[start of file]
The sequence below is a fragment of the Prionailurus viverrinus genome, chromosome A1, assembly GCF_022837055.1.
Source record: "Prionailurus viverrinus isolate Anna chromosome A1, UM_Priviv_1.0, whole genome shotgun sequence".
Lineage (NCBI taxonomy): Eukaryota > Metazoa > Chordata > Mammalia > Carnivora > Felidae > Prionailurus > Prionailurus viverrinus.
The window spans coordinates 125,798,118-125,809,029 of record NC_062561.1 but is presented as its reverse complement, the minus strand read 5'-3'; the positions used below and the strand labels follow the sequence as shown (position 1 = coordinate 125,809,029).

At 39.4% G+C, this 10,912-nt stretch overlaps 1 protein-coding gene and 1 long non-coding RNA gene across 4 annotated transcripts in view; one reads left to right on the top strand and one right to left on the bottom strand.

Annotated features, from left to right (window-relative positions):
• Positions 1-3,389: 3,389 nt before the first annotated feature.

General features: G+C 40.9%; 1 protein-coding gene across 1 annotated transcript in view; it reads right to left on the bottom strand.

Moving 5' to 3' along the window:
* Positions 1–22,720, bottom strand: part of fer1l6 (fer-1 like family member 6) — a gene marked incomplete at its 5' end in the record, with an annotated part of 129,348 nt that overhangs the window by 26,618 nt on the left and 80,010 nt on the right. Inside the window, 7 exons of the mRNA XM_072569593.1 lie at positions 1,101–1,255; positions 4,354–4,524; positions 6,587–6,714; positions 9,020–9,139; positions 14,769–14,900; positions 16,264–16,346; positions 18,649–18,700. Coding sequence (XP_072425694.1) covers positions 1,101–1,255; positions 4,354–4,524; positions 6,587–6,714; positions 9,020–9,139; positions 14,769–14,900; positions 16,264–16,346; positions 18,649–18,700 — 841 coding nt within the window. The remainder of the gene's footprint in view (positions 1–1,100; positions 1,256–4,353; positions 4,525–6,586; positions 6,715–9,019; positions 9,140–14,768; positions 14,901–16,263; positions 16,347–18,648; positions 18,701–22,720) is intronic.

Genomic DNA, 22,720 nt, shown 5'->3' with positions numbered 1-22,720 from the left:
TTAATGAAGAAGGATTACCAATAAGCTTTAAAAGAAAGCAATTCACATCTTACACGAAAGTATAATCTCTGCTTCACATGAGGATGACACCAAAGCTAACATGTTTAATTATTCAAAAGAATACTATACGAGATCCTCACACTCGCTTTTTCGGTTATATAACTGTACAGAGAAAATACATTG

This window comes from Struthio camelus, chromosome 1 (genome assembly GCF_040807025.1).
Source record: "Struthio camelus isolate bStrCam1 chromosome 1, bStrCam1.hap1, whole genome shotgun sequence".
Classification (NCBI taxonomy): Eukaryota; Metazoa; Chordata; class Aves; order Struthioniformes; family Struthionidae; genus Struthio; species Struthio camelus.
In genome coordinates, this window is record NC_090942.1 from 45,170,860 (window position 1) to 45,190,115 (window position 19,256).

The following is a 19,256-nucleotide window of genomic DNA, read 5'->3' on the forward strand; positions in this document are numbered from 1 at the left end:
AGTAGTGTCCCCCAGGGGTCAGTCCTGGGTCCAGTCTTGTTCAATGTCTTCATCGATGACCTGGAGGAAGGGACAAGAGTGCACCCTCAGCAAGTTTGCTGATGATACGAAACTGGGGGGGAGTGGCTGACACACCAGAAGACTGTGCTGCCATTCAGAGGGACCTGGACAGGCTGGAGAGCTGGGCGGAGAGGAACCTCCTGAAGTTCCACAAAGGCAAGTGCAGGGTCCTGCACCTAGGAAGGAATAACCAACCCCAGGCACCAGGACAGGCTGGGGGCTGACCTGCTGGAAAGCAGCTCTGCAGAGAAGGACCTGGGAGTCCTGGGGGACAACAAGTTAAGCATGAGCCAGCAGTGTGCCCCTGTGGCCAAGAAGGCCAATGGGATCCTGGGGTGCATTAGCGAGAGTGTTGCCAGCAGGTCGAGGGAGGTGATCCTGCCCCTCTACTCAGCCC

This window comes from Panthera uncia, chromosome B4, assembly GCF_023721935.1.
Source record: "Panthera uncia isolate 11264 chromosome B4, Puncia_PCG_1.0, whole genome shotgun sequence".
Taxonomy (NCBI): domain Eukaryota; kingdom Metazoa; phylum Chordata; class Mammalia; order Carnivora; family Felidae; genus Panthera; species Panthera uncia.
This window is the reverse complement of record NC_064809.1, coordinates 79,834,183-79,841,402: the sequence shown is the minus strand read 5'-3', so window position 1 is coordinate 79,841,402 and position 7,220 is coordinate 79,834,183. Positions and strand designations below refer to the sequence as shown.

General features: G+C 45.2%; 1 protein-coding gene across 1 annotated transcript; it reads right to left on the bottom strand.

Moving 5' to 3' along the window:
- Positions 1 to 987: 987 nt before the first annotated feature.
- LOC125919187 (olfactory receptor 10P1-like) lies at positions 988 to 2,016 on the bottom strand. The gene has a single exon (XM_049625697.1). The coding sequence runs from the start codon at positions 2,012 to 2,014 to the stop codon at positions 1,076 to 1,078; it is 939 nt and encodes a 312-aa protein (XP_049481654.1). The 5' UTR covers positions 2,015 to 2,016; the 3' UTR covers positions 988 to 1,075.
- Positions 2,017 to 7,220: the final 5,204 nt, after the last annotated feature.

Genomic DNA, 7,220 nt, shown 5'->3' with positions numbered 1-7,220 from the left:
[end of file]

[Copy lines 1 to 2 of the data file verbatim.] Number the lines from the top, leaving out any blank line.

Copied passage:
The sequence below is a fragment of the Prionailurus viverrinus genome, chromosome A1, assembly GCF_022837055.1.
Source record: "Prionailurus viverrinus isolate Anna chromosome A1, UM_Priviv_1.0, whole genome shotgun sequence".